The ghost town of Goldfield, the Old Western town of Tortilla Flat (population 6), the Boyce Thompson Arboretum, Tonto National Monument and Weavers Needle Lookout are a few interesting points along the trail. Other scenic stops include Lost Dutchman State Park (perhaps you can find the legendary lost gold mine) and Roosevelt Dam.
The Apache Trail is a four-hour round trip from Phoenix. Directions: Leave Phoenix via U.S. 60 east to the Apache Trail. Turn left on Arizona Highway 88 to the Apache Trail. After passing Roosevelt Dam and Tonto National Monument, make the return loop to Phoenix via U.S. 60.
Mogollon Rim by Coconino National Forest on Flickr.
This magnificent geological fault, named after Jean Ignacio Flores Mogollon, governor of Mexico (1712-1715), is referred to locally as the “rim.” The dramatic face of the rim is a multi-colored wall of rock, dotted by pine, manzanita and shrub oak. This giant wall of rock jutted upward a mile above sea level when the earth’s surface shifted thousands of years ago. The rim was made famous by author Zane Grey who hunted and fished in this beautiful area. It served as inspiration for many of his novels.
From Phoenix the rim is a two-hour drive. Take Highway 87 northeast of Phoenix to Payson. Just beyond Payson, turn right on Highway 260. Continue 31 miles past Tonto Creek (a great place to picnic) to the Woods Canyon Lake exit. Turn left at the sign and you’ll be on the Old Rim Road.
The road becomes an unpaved forest highway and frequently winds within a few feet of the fault line, providing a breathtaking view of the rim.
This impressive ancient Native American cliff dwelling is nestled high above Beaver Creek and is more than six centuries old. The Aztec emperor, Montezuma, for whom the castle is named, never saw the famous structure.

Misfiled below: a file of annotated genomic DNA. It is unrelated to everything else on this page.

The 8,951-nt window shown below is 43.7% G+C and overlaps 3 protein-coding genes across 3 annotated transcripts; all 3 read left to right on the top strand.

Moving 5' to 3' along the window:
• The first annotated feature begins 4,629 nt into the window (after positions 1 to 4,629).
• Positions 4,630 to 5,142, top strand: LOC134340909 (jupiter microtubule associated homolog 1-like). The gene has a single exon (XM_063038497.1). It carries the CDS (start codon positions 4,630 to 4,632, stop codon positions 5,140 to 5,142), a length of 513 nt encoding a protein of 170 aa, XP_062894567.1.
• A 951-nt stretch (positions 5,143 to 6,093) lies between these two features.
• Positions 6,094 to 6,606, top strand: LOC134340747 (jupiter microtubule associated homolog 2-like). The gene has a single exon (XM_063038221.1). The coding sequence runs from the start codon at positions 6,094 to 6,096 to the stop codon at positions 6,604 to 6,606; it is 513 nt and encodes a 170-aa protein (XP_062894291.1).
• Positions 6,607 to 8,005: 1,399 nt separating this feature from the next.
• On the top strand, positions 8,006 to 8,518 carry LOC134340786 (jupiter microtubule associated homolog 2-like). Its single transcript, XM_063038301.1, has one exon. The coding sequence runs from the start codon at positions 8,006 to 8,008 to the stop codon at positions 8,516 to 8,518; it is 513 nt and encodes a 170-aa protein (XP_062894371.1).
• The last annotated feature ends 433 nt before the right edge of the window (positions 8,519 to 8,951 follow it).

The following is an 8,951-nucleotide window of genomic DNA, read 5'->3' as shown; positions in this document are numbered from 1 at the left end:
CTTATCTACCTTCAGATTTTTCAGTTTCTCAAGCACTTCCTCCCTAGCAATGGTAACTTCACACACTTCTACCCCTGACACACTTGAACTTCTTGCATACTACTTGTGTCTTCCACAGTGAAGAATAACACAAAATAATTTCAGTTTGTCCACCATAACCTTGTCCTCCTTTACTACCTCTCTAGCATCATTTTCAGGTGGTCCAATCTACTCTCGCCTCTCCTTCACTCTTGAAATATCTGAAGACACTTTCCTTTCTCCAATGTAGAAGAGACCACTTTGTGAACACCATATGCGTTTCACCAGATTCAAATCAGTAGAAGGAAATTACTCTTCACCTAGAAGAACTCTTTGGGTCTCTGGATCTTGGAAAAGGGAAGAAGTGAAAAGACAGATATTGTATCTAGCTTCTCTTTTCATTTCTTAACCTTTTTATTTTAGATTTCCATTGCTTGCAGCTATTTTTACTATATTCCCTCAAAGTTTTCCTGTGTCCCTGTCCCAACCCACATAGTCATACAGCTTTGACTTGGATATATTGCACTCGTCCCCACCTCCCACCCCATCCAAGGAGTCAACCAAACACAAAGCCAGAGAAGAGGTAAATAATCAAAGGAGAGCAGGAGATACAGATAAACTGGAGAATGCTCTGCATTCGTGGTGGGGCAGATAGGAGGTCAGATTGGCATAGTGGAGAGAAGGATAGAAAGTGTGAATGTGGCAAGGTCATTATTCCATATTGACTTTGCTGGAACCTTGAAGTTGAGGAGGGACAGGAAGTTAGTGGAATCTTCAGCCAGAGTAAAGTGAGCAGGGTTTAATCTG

The Sinaguas, Pueblo Indians who moved into Greater Phoenix during the 12th century, built the dwelling from limestone and adobe. When white settlers saw it years later, they concluded only Aztecs could have designed the castle and named it accordingly. The structure was built on a steep cliff to protect the Native Americans’ property rights.
About seven miles northeast of the castle on the Park Service Road is Montezuma Well, a limestone sink hole with a natural spring used by Native Americans for irrigation. The well still provides nearby Beaver Creek with a daily water supply of more than a million gallons. The well is 55 feet deep and 470 feet wide. From the parking lot at the well, follow the trail to the surrounding plateaus – the result of volcanic lava flows.
To get to Montezuma Castle, take Interstate 17 north to the Montezuma Castle turnoff just past Verde Valley. This is a three-hour round-trip.
White Mountains Fly-fishing by Alan English on Flickr.
Arizona’s White Mountains, located in the eastern part of the state, offer a variety of attractions in a climate 30 degrees cooler than Phoenix. With an elevation of 9,000 feet, summer activities include golfing, camping, fishing, mountain biking, hiking, horseback riding and just relaxing.
In winter, the White Mountains become just that — white. Sunrise Ski Resort offers outstanding ski runs and other winter sports opportunities, including snowmobiling, ice fishing and cross country skiing. Much of the White Mountains area is on Native American land, including the Hon-Dah Casino. Rodeos, cultural festivals and parades are common events in the White Mountains region.
The White Mountains area is a four-hour drive from Phoenix with a wide range of accommodations available.
San Xavier del Bac Mission by JR P on Flickr.
Just 111 miles south of Phoenix, amid rolling foothill terrain, is Tucson, affectionately known as the “Old Pueblo.” Where Pima Indians, Spanish conquistadors and adventurous Mexican settlers once lived, stands a culturally rich city that celebrates its past with colorful festivals and fiestas.
Among the intriguing excursions enticing visitors are a drive to Sabino Canyon and the Arizona-Sonora Desert Museum. South of Tucson is the San Xavier del Bac Mission, the “White Dove of the Desert.” Built almost 300 years ago by Spanish missionaries, the statuesque white church is still used as a spiritual center for the Papago Indians. Visitors are welcome to explore this remarkable blend of architectural styles that is considered one of the finest Spanish colonial structures in the United States.
Tucson is two hours south of Phoenix on Interstate 10.